Rule 1 of the Mongol Rally – ‘The Optimum Convoy’. The answer is 3-4 cars. We learnt quite quickly in France that a 14 car convoy tends to have draw backs, for example, traffic lights. Keeping that many together is even more fun when you all stop at the same service station in Belgium, and another 14 car Mongol Rally convoy pulls in. And you all want fuel. I can report the Belgians do not have much of a sense of humour.
By about 10pm we reached Gent, where 20 teams start driving around the city (regularly losing each other) looking for a festival, the name and content of which nobody was sure on but ‘it’s in Gent, tonight’. After an hour everyone gave up and we set up camp at the local service station. Which sounds weird, but proved quite good in Western Europe. Their services often have modern showers, acafe, and a nice green area to set up camp, where nobody bothers you. Imagine THAT in the UK! The weather was attrocious and most decided to to try and sleep in their cars, with varying success. 4 up, Mark and I decided it wasn't going to work and set up a tent on the concrete. Listening to the rain outside was surprisingly relaxing in a warm cosy tent.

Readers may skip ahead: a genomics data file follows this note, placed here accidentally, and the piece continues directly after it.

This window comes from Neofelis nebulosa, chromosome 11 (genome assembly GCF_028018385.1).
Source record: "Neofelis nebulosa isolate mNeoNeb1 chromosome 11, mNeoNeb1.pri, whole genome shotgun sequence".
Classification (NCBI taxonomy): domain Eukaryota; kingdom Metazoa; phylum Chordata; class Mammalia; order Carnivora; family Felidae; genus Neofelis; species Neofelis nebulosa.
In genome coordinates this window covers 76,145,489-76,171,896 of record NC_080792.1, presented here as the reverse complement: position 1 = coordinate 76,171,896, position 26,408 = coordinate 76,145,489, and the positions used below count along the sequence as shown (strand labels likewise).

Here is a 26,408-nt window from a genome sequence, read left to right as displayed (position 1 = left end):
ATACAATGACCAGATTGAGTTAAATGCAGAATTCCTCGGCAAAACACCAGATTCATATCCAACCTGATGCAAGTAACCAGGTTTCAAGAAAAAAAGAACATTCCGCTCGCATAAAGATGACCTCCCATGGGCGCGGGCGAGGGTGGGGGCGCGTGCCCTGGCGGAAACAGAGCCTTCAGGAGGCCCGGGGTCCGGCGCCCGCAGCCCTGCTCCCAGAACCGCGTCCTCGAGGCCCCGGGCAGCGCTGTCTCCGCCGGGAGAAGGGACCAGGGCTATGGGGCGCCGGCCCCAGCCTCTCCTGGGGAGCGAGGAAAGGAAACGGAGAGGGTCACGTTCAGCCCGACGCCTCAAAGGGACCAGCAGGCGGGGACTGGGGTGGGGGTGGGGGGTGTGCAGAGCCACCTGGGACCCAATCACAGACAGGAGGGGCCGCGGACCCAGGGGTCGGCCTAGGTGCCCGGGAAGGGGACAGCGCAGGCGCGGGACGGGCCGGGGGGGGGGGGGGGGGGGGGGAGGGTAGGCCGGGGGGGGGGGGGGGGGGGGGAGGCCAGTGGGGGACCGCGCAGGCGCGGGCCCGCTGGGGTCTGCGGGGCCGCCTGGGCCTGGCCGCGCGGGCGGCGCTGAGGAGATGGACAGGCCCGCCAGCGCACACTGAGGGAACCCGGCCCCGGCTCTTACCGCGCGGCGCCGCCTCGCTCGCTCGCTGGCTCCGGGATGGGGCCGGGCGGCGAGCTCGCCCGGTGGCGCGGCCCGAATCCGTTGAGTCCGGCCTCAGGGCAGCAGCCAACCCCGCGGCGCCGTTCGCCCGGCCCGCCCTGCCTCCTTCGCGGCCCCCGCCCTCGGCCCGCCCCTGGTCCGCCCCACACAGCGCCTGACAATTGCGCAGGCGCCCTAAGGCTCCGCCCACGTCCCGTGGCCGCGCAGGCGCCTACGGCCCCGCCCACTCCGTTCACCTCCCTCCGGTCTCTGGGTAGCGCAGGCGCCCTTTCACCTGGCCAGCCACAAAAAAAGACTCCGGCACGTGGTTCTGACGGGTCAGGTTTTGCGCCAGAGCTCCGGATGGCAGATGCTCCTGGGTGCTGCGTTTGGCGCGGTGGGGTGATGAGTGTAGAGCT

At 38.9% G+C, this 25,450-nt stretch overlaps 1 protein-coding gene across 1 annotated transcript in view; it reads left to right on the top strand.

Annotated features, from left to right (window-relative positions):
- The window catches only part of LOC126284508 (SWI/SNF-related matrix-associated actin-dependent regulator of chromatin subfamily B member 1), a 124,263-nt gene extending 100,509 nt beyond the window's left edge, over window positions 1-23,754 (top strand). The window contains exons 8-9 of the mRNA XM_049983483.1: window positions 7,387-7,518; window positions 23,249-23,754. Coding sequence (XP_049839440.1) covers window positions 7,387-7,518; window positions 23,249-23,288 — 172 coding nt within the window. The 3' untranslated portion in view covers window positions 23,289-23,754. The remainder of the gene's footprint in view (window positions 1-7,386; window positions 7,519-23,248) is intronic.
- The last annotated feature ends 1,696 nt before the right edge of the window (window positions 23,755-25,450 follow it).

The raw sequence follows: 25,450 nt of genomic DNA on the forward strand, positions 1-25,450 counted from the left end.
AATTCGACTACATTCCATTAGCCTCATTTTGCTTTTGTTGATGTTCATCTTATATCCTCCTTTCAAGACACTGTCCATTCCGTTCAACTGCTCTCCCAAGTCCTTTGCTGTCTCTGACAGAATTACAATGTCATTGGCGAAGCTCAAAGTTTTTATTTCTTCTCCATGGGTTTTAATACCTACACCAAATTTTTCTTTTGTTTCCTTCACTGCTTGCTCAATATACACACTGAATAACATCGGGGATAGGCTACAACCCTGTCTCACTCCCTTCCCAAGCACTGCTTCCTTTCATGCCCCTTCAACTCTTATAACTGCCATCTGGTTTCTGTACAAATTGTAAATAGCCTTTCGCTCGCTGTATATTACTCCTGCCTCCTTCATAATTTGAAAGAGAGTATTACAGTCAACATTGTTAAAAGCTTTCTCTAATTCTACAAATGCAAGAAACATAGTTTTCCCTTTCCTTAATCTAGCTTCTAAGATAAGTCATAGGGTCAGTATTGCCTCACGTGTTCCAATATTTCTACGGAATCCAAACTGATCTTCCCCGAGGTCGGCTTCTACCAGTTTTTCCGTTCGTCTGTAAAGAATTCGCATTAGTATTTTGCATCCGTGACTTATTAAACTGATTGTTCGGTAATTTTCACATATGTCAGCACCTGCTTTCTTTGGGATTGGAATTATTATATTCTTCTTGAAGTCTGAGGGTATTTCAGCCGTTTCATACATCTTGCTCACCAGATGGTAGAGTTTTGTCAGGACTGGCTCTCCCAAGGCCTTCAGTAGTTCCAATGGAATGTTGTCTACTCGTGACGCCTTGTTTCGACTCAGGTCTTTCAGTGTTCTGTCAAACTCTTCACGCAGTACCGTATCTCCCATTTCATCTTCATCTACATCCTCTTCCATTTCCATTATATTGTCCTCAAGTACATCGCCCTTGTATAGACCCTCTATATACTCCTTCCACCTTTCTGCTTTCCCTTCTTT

In the morning we discovered about 30 teams had set up here and parked next to us..team Herohead. If you have read the build up you will know we had been a two car team and prepped two identical Accents, but decided to take one at the 11th hour. The other car was sold to another team, Herohead, who ended up doing virtually nothing to alter it. So throughout the rally, we would bump into our cars twin in random cities, and they would be asked ‘are you the Unprofessionals? I’ve seen your website!’. Many people thought we were just a two car team that didn't get on - taking different routes and never camping together...





First thing we headed for Germany with Team Slipstream (gold Jimny), I Mongol’d Ya Mum (bronze Corsa) and Team Swifty (red Swift). We discounted the ‘Ring as reports from other teams suggested people had to unload the roof, so headed instead south through Germany via Nuremburg to the Czech border. Czech was the location for the first and only checkpoint on the trip and a massive party at Klenova Castle, a stunning location set in the Czech countryside. Mark, my team mate, drank so much he was bounding around like a Leprechaun until dawn, while Matt was MIA by 8pm. The setting was beautiful, the people hilarious and Gin and Tonic, of all drinks, free. Carnage is the word I would use...